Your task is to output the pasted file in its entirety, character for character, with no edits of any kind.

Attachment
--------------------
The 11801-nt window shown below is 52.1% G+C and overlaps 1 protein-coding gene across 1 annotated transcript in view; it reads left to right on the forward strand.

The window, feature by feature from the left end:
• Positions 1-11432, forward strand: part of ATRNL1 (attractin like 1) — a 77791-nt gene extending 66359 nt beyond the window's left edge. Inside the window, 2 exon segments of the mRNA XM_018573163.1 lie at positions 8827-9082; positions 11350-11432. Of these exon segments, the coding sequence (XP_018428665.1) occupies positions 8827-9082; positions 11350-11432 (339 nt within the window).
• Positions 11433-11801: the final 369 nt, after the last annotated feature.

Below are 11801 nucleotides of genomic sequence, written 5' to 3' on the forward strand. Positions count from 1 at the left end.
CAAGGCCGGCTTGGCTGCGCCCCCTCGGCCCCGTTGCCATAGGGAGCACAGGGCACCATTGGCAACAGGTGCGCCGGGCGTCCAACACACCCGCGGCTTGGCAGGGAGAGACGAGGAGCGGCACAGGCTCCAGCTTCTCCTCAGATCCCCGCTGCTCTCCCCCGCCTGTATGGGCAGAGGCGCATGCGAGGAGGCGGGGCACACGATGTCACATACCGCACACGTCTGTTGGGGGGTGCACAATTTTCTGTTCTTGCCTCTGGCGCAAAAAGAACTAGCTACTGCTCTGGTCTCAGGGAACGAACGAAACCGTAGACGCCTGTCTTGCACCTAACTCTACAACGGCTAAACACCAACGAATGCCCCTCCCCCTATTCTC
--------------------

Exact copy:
The 11801-nt window shown below is 52.1% G+C and overlaps 1 protein-coding gene across 1 annotated transcript in view; it reads left to right on the forward strand.

The window, feature by feature from the left end:
• Positions 1-11432, forward strand: part of ATRNL1 (attractin like 1) — a 77791-nt gene extending 66359 nt beyond the window's left edge. Inside the window, 2 exon segments of the mRNA XM_018573163.1 lie at positions 8827-9082; positions 11350-11432. Of these exon segments, the coding sequence (XP_018428665.1) occupies positions 8827-9082; positions 11350-11432 (339 nt within the window).
• Positions 11433-11801: the final 369 nt, after the last annotated feature.

Below are 11801 nucleotides of genomic sequence, written 5' to 3' on the forward strand. Positions count from 1 at the left end.
CAAGGCCGGCTTGGCTGCGCCCCCTCGGCCCCGTTGCCATAGGGAGCACAGGGCACCATTGGCAACAGGTGCGCCGGGCGTCCAACACACCCGCGGCTTGGCAGGGAGAGACGAGGAGCGGCACAGGCTCCAGCTTCTCCTCAGATCCCCGCTGCTCTCCCCCGCCTGTATGGGCAGAGGCGCATGCGAGGAGGCGGGGCACACGATGTCACATACCGCACACGTCTGTTGGGGGGTGCACAATTTTCTGTTCTTGCCTCTGGCGCAAAAAGAACTAGCTACTGCTCTGGTCTCAGGGAACGAACGAAACCGTAGACGCCTGTCTTGCACCTAACTCTACAACGGCTAAACACCAACGAATGCCCCTCCCCCTATTCTC